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It’s not the darkness of a black hole that we find compelling. It’s the unfathomable potential of what could be on the other side.
And that’s the answer I got as to why the chairman of Weber Shandwick, Ian Rumsby, brought a picture of a black hole to my most recent workshop. Where I asked all the participates to visually describe the internet. Ian also wrote a great piece on social media for The Australian.
For me, it is one of the most compelling answers I’ve had and has given me plenty to hink about since. So I asked Ian to elaborate.
A digital perspective: Ian Rumsby
You can look at a black hole in two ways. Dark, cold and terrifying. Or a Pandora’s Box, within and behind which lies the most enlightening, amazing and glorious wonders.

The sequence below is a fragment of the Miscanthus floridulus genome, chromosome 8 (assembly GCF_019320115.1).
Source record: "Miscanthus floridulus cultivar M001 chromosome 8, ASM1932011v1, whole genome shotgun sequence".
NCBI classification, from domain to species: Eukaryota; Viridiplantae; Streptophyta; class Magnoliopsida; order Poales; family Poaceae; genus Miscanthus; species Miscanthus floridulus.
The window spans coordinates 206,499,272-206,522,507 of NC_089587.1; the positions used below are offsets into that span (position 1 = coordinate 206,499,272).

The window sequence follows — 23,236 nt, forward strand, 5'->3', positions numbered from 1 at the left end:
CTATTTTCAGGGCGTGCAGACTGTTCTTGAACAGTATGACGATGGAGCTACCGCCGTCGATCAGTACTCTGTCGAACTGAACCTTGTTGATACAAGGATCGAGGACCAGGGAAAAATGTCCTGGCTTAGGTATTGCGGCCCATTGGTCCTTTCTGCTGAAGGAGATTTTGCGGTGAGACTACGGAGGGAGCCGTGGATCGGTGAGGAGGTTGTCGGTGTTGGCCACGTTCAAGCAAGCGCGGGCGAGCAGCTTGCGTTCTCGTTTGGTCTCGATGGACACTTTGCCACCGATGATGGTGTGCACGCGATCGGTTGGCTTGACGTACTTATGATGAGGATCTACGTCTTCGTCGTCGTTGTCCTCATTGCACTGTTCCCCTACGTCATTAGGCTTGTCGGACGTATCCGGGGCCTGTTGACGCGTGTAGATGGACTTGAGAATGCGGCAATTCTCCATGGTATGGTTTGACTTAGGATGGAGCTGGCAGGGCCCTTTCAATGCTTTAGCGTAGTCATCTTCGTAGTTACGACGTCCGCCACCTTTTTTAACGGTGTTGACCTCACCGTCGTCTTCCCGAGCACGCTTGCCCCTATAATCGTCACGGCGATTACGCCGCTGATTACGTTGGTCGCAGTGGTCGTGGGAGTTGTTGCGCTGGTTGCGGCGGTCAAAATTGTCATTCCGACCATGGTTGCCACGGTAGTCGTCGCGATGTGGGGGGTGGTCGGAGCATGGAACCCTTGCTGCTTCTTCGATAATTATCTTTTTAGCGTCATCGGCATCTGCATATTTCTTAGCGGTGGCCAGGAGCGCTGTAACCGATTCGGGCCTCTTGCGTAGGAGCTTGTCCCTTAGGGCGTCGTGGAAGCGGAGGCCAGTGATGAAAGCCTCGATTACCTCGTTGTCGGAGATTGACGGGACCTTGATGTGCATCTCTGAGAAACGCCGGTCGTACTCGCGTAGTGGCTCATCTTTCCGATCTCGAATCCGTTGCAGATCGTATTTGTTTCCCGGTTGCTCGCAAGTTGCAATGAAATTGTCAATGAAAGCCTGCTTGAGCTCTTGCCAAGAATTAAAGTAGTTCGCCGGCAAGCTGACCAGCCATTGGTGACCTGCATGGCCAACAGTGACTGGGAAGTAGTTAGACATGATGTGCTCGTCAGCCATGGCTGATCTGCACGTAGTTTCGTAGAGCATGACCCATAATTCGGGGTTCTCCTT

I believe in the latter. It’s a glass half full approach. The potential of what might be there is captivating. It forces us to hold our breath for a moment and consider the prospect of what more we could learn about ourselves. Our past. Our future. And those around us.
The enormity of a black hole may be over-whelming and what lies beyond it, beyond our own imagination. But that’s what makes it such an incredible thing.
The journey may be the scary thing. Which means we have to keep reminding ourselves that on the other side of risk, sits success. It’s an enticing prospect.
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- 2010/08/27: Oscar Nicholson, Independent Film Maker, Returnon (The evolution of story telling)
- 2010/09/07: Ben Phillips, Senior Planner, Euro RSCG (5 Twitter mannerisms and how they’d appear in real life)